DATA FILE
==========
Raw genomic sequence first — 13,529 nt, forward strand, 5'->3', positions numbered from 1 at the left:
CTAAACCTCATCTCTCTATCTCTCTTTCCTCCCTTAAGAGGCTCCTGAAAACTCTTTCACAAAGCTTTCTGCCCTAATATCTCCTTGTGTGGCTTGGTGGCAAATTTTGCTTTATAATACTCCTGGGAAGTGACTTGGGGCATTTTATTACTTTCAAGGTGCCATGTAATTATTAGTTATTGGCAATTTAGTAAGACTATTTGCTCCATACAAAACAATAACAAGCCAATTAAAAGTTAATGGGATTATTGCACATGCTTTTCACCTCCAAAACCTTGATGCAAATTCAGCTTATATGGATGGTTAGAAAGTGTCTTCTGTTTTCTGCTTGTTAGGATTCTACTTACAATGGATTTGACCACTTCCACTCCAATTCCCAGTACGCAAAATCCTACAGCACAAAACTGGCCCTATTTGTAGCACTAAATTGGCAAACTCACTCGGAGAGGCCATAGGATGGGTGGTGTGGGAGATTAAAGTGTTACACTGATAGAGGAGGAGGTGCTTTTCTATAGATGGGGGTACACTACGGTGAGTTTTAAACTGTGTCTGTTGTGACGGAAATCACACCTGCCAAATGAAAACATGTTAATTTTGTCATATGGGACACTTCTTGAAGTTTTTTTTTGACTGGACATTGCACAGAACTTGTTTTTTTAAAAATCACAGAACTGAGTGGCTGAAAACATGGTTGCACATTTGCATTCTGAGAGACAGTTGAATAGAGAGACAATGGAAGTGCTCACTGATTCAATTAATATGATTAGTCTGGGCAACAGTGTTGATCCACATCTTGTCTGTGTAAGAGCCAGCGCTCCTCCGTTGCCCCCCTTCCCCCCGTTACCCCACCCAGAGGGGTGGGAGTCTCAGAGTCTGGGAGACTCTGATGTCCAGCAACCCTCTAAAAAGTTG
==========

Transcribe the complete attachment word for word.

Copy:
Raw genomic sequence first — 13,529 nt, forward strand, 5'->3', positions numbered from 1 at the left:
CTAAACCTCATCTCTCTATCTCTCTTTCCTCCCTTAAGAGGCTCCTGAAAACTCTTTCACAAAGCTTTCTGCCCTAATATCTCCTTGTGTGGCTTGGTGGCAAATTTTGCTTTATAATACTCCTGGGAAGTGACTTGGGGCATTTTATTACTTTCAAGGTGCCATGTAATTATTAGTTATTGGCAATTTAGTAAGACTATTTGCTCCATACAAAACAATAACAAGCCAATTAAAAGTTAATGGGATTATTGCACATGCTTTTCACCTCCAAAACCTTGATGCAAATTCAGCTTATATGGATGGTTAGAAAGTGTCTTCTGTTTTCTGCTTGTTAGGATTCTACTTACAATGGATTTGACCACTTCCACTCCAATTCCCAGTACGCAAAATCCTACAGCACAAAACTGGCCCTATTTGTAGCACTAAATTGGCAAACTCACTCGGAGAGGCCATAGGATGGGTGGTGTGGGAGATTAAAGTGTTACACTGATAGAGGAGGAGGTGCTTTTCTATAGATGGGGGTACACTACGGTGAGTTTTAAACTGTGTCTGTTGTGACGGAAATCACACCTGCCAAATGAAAACATGTTAATTTTGTCATATGGGACACTTCTTGAAGTTTTTTTTTGACTGGACATTGCACAGAACTTGTTTTTTTAAAAATCACAGAACTGAGTGGCTGAAAACATGGTTGCACATTTGCATTCTGAGAGACAGTTGAATAGAGAGACAATGGAAGTGCTCACTGATTCAATTAATATGATTAGTCTGGGCAACAGTGTTGATCCACATCTTGTCTGTGTAAGAGCCAGCGCTCCTCCGTTGCCCCCCTTCCCCCCGTTACCCCACCCAGAGGGGTGGGAGTCTCAGAGTCTGGGAGACTCTGATGTCCAGCAACCCTCTAAAAAGTTG